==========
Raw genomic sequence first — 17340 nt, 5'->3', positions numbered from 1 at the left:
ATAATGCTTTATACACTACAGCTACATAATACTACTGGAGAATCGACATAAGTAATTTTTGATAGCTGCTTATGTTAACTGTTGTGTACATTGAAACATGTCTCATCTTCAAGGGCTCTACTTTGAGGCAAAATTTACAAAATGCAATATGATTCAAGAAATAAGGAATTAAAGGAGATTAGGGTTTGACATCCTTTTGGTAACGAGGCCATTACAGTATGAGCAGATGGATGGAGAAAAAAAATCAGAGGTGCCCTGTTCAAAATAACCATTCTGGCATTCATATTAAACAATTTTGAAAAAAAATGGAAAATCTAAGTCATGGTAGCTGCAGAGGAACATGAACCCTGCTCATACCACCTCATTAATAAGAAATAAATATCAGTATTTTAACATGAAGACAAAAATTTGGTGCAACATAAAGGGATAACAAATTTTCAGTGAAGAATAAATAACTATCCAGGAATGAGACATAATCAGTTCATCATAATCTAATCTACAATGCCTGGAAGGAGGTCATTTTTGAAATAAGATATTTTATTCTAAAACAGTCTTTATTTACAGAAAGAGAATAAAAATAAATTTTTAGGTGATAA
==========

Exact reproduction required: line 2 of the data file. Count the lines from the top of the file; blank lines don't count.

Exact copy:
ATAATGCTTTATACACTACAGCTACATAATACTACTGGAGAATCGACATAAGTAATTTTTGATAGCTGCTTATGTTAACTGTTGTGTACATTGAAACATGTCTCATCTTCAAGGGCTCTACTTTGAGGCAAAATTTACAAAATGCAATATGATTCAAGAAATAAGGAATTAAAGGAGATTAGGGTTTGACATCCTTTTGGTAACGAGGCCATTACAGTATGAGCAGATGGATGGAGAAAAAAAATCAGAGGTGCCCTGTTCAAAATAACCATTCTGGCATTCATATTAAACAATTTTGAAAAAAAATGGAAAATCTAAGTCATGGTAGCTGCAGAGGAACATGAACCCTGCTCATACCACCTCATTAATAAGAAATAAATATCAGTATTTTAACATGAAGACAAAAATTTGGTGCAACATAAAGGGATAACAAATTTTCAGTGAAGAATAAATAACTATCCAGGAATGAGACATAATCAGTTCATCATAATCTAATCTACAATGCCTGGAAGGAGGTCATTTTTGAAATAAGATATTTTATTCTAAAACAGTCTTTATTTACAGAAAGAGAATAAAAATAAATTTTTAGGTGATAA